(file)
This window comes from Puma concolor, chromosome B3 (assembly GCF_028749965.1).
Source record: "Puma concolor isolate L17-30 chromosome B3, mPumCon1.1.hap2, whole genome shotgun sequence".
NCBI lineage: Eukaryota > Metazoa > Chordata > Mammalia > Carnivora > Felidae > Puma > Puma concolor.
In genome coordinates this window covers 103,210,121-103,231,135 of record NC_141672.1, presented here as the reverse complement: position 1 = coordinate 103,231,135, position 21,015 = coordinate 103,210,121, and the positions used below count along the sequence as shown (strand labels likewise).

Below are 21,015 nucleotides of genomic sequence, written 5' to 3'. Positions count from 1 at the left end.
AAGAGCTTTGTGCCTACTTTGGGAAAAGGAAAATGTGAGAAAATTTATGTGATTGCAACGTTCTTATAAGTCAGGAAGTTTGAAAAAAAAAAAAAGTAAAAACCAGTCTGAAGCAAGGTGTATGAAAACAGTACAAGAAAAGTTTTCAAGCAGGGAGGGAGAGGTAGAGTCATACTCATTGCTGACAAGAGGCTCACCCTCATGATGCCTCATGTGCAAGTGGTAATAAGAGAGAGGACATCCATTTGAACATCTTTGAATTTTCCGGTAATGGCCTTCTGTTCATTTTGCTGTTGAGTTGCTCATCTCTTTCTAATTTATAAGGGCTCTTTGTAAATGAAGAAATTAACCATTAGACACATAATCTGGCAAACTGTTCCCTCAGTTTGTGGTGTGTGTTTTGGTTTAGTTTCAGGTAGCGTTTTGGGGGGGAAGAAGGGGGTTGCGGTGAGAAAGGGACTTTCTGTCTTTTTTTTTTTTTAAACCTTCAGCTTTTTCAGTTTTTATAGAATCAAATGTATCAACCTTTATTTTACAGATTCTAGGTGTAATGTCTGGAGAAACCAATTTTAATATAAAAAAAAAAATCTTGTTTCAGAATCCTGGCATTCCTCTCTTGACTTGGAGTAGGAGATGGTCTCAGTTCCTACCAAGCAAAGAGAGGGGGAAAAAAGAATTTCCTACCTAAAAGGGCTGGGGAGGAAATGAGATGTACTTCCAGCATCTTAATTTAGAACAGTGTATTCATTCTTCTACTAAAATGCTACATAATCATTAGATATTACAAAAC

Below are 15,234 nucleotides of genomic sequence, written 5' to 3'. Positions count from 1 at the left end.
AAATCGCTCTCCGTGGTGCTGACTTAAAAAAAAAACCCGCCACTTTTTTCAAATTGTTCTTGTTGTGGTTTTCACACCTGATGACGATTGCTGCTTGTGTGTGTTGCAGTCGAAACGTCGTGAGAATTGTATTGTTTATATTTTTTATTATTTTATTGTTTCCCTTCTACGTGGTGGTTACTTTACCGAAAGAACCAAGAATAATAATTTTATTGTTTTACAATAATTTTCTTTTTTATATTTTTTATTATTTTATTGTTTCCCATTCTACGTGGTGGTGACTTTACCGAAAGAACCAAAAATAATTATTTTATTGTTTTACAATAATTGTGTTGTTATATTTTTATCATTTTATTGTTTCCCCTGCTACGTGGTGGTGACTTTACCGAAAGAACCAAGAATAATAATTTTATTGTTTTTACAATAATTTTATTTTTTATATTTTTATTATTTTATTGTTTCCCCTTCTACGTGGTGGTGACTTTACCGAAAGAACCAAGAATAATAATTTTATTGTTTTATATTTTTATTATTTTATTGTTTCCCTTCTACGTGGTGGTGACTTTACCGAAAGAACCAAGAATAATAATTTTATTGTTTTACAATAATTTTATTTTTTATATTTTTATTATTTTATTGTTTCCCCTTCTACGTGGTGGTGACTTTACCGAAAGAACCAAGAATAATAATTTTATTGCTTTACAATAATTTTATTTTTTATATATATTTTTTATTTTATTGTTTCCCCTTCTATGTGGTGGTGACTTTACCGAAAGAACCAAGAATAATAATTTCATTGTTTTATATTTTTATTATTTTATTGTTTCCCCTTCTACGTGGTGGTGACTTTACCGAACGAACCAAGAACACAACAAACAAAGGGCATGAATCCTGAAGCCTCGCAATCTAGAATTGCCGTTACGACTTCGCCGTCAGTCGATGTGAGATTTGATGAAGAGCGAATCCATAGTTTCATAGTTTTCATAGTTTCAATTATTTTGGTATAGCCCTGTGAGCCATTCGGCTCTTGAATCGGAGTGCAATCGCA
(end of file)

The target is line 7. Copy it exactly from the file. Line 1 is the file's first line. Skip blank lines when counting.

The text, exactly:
Below are 15,234 nucleotides of genomic sequence, written 5' to 3'. Positions count from 1 at the left end.